This 3D elective started by introducing me to words such as scale, form, manipulation, assemble, aesthetics, structure & many more. These were all descriptive of the process that I followed & issues that I considered. Through constant experimentation using low tech methods, I was able to gain understanding of this genre of artwork.
Learning how to work with these recyclable materials I was able to consider different cultural issues that I wanted to capture in my work. Environmental for me was a large influence – this is a worldwide issue that affects everyone & as a society we strive to find cleaner energy resources and preserve our natural planet.
For my conceptual development of this brief, I felt strongly about using objects that are often used daily but were also personal to me.
Maizel (1996, pp.83-118) provided some inspiration for me due to the presence of artworks such as Bessie Harvey’s Cross Bearers and Ben Wilson’s Sleeping Giant. Additionally, some of my inspiration came from Rigihini and Papazonni (1998) as I learnt about the historical side of the tobacco industry. Companies would strive to make their packaging appeal to the customer whereas now, cigarette packaging has become a monotone of blue, silver & gold. No brand stands out as an individual because of the laws that are now in place which try to encourage people to stop smoking.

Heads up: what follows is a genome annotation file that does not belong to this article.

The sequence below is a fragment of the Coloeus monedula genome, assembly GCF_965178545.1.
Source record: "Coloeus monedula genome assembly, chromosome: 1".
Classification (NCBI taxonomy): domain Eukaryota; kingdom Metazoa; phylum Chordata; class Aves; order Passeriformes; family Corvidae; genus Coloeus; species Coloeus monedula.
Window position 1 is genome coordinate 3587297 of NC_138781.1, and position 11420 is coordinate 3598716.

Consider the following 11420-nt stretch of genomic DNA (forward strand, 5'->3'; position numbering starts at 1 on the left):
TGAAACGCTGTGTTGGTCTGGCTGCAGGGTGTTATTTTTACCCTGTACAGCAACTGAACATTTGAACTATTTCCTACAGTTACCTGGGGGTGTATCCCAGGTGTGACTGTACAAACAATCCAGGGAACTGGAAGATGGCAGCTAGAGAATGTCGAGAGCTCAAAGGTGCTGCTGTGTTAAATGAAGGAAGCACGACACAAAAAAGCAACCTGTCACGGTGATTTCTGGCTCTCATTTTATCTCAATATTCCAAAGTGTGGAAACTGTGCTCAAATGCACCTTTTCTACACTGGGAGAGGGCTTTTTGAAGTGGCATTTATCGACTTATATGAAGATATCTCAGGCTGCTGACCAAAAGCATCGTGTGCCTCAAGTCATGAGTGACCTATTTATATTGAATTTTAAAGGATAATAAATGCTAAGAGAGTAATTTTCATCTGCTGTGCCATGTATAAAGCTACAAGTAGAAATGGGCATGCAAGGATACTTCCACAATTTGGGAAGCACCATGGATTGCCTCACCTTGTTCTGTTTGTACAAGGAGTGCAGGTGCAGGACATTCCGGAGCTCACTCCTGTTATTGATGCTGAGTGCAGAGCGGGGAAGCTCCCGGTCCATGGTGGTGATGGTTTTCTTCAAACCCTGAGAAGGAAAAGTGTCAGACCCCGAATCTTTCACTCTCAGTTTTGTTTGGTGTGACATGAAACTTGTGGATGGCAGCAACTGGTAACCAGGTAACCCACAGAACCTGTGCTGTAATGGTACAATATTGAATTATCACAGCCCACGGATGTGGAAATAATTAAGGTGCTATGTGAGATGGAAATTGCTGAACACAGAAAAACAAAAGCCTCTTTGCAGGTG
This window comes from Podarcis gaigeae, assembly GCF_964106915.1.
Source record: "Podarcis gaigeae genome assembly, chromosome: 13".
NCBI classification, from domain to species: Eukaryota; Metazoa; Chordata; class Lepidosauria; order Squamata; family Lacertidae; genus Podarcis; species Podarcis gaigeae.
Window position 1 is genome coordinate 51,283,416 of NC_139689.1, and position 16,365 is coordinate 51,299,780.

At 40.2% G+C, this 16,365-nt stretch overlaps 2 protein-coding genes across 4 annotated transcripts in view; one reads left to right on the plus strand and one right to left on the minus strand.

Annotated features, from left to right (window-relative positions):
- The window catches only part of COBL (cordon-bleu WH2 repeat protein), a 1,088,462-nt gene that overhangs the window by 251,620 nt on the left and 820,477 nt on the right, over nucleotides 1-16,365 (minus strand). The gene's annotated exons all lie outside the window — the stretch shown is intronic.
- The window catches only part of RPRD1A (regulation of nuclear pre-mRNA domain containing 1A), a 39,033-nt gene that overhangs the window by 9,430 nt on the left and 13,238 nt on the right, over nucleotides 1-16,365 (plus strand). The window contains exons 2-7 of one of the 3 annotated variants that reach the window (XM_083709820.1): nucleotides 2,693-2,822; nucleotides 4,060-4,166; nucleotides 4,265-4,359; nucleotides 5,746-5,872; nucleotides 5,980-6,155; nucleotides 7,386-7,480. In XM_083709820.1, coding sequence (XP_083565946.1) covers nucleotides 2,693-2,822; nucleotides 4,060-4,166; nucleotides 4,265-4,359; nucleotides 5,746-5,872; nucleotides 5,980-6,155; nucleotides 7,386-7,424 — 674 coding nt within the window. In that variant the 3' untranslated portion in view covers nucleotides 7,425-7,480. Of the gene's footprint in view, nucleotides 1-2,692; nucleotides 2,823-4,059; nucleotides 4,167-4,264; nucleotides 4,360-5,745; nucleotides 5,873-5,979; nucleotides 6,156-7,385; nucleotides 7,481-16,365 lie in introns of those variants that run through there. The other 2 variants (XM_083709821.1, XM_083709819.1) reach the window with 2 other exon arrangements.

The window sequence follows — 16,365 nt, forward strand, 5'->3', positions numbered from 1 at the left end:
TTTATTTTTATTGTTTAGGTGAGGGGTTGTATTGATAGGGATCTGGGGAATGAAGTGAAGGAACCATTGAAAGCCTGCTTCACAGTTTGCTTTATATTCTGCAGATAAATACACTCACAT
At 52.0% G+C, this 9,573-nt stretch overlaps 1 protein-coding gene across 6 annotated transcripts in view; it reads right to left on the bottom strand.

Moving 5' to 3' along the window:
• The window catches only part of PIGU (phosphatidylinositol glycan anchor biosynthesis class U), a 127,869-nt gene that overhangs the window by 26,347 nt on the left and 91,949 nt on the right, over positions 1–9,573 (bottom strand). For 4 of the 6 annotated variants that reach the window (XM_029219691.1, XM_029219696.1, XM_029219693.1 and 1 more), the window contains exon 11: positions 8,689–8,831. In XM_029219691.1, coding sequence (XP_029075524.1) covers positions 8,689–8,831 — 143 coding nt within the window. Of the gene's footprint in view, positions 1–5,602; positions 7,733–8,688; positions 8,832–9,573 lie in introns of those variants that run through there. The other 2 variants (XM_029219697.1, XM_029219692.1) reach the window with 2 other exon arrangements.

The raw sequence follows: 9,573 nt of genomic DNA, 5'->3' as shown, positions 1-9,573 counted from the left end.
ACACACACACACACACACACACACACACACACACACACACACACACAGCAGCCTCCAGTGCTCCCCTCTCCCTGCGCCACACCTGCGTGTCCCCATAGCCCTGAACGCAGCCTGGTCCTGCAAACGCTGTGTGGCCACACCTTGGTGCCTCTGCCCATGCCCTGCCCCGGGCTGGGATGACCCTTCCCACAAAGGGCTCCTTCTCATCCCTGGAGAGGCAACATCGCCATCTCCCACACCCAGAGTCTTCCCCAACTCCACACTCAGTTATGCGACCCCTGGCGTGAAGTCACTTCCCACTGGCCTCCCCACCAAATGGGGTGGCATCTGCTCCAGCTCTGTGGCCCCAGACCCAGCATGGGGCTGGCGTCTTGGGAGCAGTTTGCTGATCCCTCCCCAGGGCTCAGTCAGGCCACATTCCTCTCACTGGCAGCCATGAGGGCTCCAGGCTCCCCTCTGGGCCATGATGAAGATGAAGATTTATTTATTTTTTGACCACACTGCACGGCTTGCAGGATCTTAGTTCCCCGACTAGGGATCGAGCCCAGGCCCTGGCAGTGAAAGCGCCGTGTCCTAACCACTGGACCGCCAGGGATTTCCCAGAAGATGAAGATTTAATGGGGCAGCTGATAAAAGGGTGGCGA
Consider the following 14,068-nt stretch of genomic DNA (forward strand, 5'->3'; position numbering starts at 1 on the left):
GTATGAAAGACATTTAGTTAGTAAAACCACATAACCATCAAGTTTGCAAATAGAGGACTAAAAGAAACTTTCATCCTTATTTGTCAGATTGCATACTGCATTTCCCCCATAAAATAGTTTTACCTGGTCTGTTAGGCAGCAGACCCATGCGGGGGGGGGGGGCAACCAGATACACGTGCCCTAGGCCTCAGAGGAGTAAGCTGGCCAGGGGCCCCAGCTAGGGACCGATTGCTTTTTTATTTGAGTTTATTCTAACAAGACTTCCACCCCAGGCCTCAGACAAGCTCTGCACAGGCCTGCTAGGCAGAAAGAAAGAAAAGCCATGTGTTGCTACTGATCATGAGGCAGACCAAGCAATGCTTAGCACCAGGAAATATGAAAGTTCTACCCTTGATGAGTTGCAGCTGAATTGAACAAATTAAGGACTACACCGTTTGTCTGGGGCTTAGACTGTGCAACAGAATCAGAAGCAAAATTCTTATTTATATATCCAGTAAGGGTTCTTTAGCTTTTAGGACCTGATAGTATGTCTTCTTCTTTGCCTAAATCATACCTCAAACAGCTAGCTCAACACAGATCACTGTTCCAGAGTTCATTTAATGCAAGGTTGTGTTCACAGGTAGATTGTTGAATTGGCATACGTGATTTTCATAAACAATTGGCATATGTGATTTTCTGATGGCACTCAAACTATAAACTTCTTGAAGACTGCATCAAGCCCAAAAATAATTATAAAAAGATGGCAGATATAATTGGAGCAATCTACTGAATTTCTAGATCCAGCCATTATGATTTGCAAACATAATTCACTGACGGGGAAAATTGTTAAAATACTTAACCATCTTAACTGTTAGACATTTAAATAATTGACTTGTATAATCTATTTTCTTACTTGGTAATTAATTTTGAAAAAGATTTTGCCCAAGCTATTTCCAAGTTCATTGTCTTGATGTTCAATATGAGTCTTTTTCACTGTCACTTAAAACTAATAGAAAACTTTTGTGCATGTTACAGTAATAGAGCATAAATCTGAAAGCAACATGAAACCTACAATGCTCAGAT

My creation also had a punkie feel to its assemblage. From a fashion perspective, I researched Vivienne Westwood’s deconstructive fashion & her collaboration with Malcolm McLaren. I hadn’t considered that I would be able to link my work to a Fashion angle. The materials I used were everyday, recyclable ones such as cigarette packets, beer bottles, newspaper, string, drawing pins & magazines. I chose to take full advantage of my surroundings and used a hazelnut tree as my platform, to me a tree represents life; they are eternal, strong & regenerating. I used low tech skills such as tearing, cutting & folding to manipulate the paper materials. I learnt how to make the origami crane which I also suspended in my installation. I chose to do this as the Crane is a symbol of Peace in Japanese culture and is also used to remember Hiroshima (Much like we in England use the Poppy on Remembrance Day).
Looking back, I feel that I could have enhanced my work by incorporating other materials but overall felt that the final outcome represented the environmental, cultural, political & social elements that it was intended to. From this project I have learnt that even the simplest objects that society often take for granted can become beautiful artworks which can be used repeatedly as they are recyclable. Moving forward from this I will strive to work in a more detailed way and consider these aesthetics in my future design.